Were French Connection II a musical, I suppose one could imagine Gene Hackman singing a play on The Carpenters' hit "Rainbow Connection," with lyrics such as “Someday we’ll find it, the French connection, the pushers, the dealers, and me,” while Fernando Rey does a jig behind him whilst twirling his umbrella. But of course, French Connection II isn’t a musical — it’s a follow-up to William Friedkin’s masterpiece, The French Connection.
No matter which way you look at it, there’s absolutely nothing anyone can do in order to top William Friedkin’s original The French Connection (1971) — just ask John Frankenheimer, the director of French Connection II (1975). Try as poor John did, his follow-up story to Friedkin’s 1971 hit just didn’t hit the spot with moviegoers; as a result, the movie didn‘t do so hot. Whereas the first film was based on actual people and events, French Connection II was entirely fictitious, and didn’t bring back any of the original film’s supporting characters (Gene Hackman and Fernando Rey are the only ones to return here). I first saw French Connection II when it hit DVD in 2001, and I wasn’t that impressed with it, either; and so, here I am again, eight years later — completely sober at that — bound and determined to give the film another chance.
Hey, this is a pretty damn good movie after all!
Okay, so a little time has passed since drug smuggler Alain Charnier (Rey) escaped the grasp of Lt. Jimmy “Popeye” Doyle in the first film. Intent on capturing the fugitive and bringing him back to the United States for justice, Doyle flies over to Marseilles, where he gets to work with the local authorities led by Barthélémy (Bernard Fresson). Barthélémy isn’t keen on working with an American supercop like Doyle, and finds Doyle’s stubborn behavior to be disruptive in his work.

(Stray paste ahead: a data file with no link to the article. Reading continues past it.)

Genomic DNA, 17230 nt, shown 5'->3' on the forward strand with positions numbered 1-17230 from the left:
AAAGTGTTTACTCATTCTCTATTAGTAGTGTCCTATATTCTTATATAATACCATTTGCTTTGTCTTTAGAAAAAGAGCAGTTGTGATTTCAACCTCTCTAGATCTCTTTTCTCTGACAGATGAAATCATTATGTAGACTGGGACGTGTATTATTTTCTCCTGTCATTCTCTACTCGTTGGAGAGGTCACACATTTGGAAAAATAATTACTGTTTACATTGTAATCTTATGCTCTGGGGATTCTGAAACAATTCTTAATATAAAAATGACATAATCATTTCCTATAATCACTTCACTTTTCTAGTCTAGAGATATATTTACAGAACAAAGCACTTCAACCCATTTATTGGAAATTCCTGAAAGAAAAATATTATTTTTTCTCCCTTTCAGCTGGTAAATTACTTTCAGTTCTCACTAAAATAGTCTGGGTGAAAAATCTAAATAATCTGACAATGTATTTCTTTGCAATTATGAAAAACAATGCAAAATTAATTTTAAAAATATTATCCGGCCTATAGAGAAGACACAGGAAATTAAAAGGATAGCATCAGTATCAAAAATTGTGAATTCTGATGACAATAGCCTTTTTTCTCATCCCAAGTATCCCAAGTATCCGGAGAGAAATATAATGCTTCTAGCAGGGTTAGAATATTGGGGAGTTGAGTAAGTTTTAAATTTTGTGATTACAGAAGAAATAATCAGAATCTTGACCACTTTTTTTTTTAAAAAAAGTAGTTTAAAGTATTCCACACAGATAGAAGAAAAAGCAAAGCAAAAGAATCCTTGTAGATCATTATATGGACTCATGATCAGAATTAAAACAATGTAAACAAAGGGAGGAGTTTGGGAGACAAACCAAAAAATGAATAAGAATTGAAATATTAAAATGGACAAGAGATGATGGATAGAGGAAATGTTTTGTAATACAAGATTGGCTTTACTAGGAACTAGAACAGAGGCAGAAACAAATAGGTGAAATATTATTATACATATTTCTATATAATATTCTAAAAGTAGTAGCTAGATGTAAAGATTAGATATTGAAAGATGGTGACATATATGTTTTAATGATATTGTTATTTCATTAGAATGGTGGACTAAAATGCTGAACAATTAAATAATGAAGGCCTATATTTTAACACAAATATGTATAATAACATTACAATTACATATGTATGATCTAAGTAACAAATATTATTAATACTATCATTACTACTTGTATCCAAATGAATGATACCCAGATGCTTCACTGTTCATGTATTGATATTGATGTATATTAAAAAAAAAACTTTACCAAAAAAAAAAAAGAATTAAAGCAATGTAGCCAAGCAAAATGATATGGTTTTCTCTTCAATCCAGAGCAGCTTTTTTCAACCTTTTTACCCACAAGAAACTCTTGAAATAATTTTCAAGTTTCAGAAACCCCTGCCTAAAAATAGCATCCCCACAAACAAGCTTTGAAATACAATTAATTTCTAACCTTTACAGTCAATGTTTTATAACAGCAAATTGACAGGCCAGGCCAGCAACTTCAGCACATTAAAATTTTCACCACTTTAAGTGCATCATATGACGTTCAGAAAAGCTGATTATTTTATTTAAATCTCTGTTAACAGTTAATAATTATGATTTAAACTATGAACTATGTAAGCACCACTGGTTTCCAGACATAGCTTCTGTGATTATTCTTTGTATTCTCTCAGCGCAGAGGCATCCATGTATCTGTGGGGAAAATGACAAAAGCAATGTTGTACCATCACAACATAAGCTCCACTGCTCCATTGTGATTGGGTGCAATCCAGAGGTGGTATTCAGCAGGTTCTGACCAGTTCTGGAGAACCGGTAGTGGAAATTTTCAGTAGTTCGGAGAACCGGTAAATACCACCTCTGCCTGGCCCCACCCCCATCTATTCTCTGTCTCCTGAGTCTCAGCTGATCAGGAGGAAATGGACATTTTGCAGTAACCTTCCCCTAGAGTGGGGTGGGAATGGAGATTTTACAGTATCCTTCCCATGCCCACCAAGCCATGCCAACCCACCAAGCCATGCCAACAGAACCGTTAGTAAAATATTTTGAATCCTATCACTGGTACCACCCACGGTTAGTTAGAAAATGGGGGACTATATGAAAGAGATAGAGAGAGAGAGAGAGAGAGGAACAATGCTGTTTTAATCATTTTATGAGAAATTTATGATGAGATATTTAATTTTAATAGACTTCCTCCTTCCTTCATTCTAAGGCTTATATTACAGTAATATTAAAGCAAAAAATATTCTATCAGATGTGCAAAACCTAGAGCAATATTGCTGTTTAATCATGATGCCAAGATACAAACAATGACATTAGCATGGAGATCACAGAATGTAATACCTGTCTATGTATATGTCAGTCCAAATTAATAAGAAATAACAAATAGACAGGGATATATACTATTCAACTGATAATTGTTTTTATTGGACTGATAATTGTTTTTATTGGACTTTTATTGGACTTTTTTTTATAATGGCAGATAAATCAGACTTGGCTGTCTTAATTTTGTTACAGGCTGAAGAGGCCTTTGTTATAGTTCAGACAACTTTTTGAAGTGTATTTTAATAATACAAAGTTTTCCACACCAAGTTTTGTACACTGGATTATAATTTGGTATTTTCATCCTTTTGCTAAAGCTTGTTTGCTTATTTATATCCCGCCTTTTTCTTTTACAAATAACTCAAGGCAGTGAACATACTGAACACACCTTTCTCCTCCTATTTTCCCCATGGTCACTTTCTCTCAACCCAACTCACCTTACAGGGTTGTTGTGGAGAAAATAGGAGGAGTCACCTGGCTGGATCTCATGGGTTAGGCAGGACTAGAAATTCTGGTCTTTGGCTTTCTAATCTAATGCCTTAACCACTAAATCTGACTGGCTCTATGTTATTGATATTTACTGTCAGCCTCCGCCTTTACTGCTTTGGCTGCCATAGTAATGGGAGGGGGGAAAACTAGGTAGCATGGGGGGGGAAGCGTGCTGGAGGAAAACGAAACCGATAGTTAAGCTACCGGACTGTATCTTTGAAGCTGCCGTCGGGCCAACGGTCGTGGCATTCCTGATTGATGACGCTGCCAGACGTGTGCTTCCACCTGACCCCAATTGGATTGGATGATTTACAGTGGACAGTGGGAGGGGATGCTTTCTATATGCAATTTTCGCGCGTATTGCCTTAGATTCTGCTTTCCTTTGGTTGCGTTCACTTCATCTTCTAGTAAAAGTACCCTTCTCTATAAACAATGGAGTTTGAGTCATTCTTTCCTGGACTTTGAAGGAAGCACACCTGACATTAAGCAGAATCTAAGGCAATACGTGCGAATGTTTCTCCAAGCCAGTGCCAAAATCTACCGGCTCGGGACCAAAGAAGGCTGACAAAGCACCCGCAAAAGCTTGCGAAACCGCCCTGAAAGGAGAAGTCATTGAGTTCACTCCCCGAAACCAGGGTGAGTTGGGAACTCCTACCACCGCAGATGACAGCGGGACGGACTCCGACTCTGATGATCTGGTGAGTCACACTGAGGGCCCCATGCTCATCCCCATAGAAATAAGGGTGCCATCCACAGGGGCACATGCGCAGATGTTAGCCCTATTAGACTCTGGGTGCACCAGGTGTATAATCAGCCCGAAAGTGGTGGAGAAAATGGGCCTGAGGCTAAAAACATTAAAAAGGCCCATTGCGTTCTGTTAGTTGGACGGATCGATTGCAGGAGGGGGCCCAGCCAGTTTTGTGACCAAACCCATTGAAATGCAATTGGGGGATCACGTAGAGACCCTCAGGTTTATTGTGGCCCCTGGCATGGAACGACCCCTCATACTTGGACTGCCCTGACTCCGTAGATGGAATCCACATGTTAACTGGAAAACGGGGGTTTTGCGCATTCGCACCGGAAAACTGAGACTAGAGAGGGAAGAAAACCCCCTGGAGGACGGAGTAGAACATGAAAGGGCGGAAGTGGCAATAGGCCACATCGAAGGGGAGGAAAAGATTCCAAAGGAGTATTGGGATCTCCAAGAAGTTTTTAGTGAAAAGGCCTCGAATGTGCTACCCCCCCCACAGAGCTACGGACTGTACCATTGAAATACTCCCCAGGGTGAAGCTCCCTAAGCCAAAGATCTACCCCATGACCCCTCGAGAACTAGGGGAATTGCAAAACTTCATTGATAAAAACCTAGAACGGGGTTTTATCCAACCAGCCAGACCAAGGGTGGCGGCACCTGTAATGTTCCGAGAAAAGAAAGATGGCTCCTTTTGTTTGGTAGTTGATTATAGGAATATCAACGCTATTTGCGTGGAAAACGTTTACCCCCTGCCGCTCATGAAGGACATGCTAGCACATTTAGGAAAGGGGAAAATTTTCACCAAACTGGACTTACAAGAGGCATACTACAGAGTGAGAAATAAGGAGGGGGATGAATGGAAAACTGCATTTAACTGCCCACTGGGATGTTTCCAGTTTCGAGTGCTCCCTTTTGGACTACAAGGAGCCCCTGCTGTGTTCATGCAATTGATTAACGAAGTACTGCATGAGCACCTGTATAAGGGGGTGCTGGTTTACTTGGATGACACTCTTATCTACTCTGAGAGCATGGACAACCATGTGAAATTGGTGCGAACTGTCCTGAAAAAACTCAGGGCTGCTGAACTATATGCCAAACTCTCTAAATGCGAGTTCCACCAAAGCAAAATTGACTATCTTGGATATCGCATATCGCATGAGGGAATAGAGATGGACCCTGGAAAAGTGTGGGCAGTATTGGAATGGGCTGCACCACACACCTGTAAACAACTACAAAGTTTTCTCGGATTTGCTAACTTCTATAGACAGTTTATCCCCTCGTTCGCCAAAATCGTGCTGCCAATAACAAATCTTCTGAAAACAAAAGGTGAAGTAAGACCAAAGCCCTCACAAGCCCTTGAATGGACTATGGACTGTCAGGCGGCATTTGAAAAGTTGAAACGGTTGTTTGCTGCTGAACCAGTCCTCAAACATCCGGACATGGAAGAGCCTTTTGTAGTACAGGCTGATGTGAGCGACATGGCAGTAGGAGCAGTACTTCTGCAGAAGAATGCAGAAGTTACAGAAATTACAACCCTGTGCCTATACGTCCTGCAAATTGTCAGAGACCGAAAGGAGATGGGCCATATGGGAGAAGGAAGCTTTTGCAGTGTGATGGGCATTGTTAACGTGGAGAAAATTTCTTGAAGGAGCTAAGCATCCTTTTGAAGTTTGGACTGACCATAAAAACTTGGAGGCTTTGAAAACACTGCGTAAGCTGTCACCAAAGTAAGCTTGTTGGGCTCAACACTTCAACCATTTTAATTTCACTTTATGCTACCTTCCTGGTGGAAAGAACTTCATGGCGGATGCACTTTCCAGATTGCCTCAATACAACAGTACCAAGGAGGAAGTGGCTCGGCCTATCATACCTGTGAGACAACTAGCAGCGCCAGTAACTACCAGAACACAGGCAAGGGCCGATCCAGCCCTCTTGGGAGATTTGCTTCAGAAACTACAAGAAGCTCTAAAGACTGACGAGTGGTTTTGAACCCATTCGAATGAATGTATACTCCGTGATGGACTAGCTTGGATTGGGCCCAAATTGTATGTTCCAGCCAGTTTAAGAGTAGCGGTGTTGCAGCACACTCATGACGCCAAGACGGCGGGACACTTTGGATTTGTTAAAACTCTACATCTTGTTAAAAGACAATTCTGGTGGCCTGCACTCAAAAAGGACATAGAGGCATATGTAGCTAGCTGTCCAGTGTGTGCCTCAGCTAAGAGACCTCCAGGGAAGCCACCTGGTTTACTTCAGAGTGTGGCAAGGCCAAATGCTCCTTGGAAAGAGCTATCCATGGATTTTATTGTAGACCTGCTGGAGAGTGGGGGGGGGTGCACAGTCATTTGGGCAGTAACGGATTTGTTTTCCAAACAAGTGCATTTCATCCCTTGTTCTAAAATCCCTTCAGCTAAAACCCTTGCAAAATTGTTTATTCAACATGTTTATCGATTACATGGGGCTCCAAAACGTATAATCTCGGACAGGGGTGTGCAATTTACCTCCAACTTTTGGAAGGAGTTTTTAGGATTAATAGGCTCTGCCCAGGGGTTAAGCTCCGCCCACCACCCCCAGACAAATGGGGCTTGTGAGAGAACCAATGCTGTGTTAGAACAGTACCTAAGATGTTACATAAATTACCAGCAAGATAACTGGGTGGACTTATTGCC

What Doyle doesn’t know is that his own stubbornness is the reason he’s there — he’s nothing but a decoy — and soon, he’s right in the thick of things. A truly powerful segment of the film is devoted to Doyle being kidnapped by Charnier’s men and turned into a heroin junkie — something that probably didn’t settle very well with the same audience that was blown away by Friedkin’s film. Who wants to see their hero fall, right? But Frankenheimer handles the sequel admirably, injecting it with his one-of-a-kind filmmaking, and soon, our hero is back on track and even more determined than ever to get the bad guy.
French Connection II looks fabulous on Blu-ray; with the exception of the opening credits and some POV footage during the final chase (which looks like it was overexposed, and probably deliberately at that), the film exhibits nary a sign of wear considering this is a 35-year-old film. Even most of the grain has been removed. The movie is presented in a 1080p HD transfer with its original 1.85:1 aspect ratio. Accompanying the flick are several audio choices, ranging from a newly-mixed English 5.1 DTS-HD Master Audio track (which is quite good) to the original mono tracks in available in English, French, and Spanish. Subtitles are in English (SDH), Spanish, Cantonese, and Mandarin, and the English Subtitles are my only complaint here — with a good 1/6th of the movie’s dialogue being spoken in French, you’d think that Fox could have bothered translating these bits. For the most part, they don’t; and when they do (during Popeye’s memorable trip to a bar), portions are translated incorrectly (“avec glace” means “with ice” and not “in a glass,” as Popeye’s misinterpretation goes — you ruined the joke there, guys).
Carried over from the 2001 DVD are a couple of special features: the two audio commentaries (one with the late Frankenheimer and the other with Gene Hackman and producer Robert Rosen), two still galleries, and three trailers for the film (in English, French, and Spanish). But, just so you wouldn’t feel too terribly gypped, Fox has included some newly produced extras as well. First off is "Frankenheimer In Focus," a 25 minute look at the iconic film director containing interviews from his family as well as various cast and crew members from French Connection II and other works. A seven-minute "Conversation With Gene Hackman" shows us just how passive the man really is, as the aging actor briefly (and very briefly at that) reflects on the movie and its crew. For me, the inclusion of an Isolated Score Track (DTS-MA) is a real treat, giving you a chance to enjoy Don Ellis’s sometimes out-of-place sounding score, and the main menu also gives you a good listen to one of the soundtrack’s highlights as well. The disc is compatible with D-Box Motion Control Systems for those of you who have money to sink into such an item.
As a follow-up to The French Connection, you may find that French Connection II doesn’t hold up to its predecessor. But looking at it as more of a standalone feature, French Connection II does work — and quite well at that!